Ultimately, the equity mutual fund (MF) investors at present have to bear double dividend distribution tax (DDT) on the dividend income they receive.
To get some regular monthly income in hand, Rita (name changed), a housewife, used to accumulate whatever money she gets to invest in the dividend payout option of a equity-oriented balanced fund, offered by a leading Asset Management Company (AMC) having repute of providing consistent monthly dividend for many years.
Initially, she was very happy with over 10 per cent annual dividend payable monthly as there was no Dividend Distribution Tax (DDT) on dividend distributed by equity MFs.
However, she had got jittery last year after dual blow of imposition of 10 per cent DDT on dividend distributed by equity funds that reduced her monthly in hand dividend and then loss of units after the fund in which she originally made the investments was merged with another fund of same category following the consolidation order of the Securities and Exchange Board of India (SEBI) to reduce the number of funds.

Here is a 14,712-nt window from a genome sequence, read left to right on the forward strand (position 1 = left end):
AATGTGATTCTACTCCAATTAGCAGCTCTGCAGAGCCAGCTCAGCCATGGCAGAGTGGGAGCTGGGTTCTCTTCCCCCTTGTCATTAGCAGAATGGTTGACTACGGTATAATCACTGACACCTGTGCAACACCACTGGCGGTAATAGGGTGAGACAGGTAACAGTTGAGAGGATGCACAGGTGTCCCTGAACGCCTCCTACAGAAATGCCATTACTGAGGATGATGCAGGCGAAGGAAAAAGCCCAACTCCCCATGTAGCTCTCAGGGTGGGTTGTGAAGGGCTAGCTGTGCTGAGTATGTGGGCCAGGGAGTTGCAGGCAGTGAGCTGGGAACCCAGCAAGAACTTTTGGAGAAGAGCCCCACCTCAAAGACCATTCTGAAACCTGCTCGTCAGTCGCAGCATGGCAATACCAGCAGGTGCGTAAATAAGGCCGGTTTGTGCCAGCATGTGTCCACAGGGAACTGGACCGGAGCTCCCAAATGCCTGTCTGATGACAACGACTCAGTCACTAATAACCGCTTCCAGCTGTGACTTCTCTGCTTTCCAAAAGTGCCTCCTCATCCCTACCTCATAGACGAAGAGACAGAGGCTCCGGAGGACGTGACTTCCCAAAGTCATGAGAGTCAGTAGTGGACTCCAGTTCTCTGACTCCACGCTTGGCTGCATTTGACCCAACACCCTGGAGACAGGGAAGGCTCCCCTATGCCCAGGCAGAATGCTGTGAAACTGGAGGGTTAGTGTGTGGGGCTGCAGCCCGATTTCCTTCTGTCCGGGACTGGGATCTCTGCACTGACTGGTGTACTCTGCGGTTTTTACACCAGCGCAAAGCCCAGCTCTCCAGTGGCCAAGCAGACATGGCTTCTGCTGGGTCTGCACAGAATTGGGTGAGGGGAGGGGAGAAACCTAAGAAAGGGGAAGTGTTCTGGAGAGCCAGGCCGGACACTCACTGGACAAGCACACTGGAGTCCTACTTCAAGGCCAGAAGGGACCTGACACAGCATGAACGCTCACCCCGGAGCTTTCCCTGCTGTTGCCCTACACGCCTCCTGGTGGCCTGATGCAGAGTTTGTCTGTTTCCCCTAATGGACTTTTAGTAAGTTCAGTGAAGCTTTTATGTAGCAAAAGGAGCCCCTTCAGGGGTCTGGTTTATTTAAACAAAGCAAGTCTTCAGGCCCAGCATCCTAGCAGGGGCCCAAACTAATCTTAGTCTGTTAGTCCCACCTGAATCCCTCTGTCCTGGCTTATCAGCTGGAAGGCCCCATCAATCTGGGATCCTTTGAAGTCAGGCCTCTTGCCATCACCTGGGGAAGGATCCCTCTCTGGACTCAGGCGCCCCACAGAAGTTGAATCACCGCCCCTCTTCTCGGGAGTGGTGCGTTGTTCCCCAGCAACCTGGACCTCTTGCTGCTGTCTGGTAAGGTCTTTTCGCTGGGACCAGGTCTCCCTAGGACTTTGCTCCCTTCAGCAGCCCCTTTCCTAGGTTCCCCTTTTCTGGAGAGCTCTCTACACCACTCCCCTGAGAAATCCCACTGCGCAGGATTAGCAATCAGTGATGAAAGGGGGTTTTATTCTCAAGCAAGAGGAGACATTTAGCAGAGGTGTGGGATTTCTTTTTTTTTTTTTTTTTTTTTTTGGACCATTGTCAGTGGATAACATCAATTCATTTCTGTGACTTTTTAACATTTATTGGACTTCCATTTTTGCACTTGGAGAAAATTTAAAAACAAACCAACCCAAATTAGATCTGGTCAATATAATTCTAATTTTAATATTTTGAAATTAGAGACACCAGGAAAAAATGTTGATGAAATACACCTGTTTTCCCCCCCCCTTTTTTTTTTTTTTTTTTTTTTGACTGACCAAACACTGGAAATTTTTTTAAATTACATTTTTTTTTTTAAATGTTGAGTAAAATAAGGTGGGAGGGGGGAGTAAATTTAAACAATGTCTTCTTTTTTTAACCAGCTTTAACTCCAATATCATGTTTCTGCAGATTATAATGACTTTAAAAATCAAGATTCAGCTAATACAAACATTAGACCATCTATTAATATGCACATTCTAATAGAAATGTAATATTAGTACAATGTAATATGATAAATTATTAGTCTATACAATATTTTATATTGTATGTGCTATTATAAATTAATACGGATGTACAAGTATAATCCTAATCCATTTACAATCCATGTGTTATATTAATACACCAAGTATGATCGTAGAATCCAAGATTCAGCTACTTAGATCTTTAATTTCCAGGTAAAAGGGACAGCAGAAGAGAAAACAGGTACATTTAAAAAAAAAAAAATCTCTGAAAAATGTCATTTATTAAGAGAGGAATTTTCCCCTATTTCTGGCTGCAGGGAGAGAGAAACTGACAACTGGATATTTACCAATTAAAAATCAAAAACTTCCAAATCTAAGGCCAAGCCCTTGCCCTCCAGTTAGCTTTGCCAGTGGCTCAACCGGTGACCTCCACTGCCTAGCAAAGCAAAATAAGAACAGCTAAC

As a result, she got further scared after Finance Minister Nirmala Sitharaman in Union Budget 2020 declared that the dividend income will no longer be tax free, but DDT will be abolished.
Currently, companies cut 15 per cent DDT (excluding surcharge and cess) while distributing dividend to the shareholders, including MFs. While distributing dividend to unit holders, MFs again charge 10 per cent DDT.
As a result, the MF investors ultimately bear double DDT on the dividend they get. So, abolition of DDT would help avoid this double taxation.
In case of debt MFs, the rate of DDT is 25 per cent (excluding surcharge and cess), which is deducted at the time of distributing dividends to the unit holders.
From the financial year (FY) 2020-21, no DDT will be cut, while distributing dividends, but dividend will be taxable in the hands of the investors. As a result, dividend distributed over Rs 5,000 will be subject to 10 per cent tax deducted at source (TDS).
Depending on the tax bracket in which an investor falls, he/she either has to pay more tax (for people in higher than 10 per cent tax brackets), or may get the TDS amount back (for people in less than 10 per cent tax brackets).
As Rita doesn’t have any other income and her annual dividend income is less than Rs 2 lakh, she doesn’t have to worry, as her in hand dividend amount will be more after abolition of DDT, but she doesn’t have to pay any tax.
So, after DDT is abolished, MF investors would get higher dividend in hand (provided MFs pass on the DDT relief they get), but the tax outgo on dividend income will depend on in which tax brackets they fall.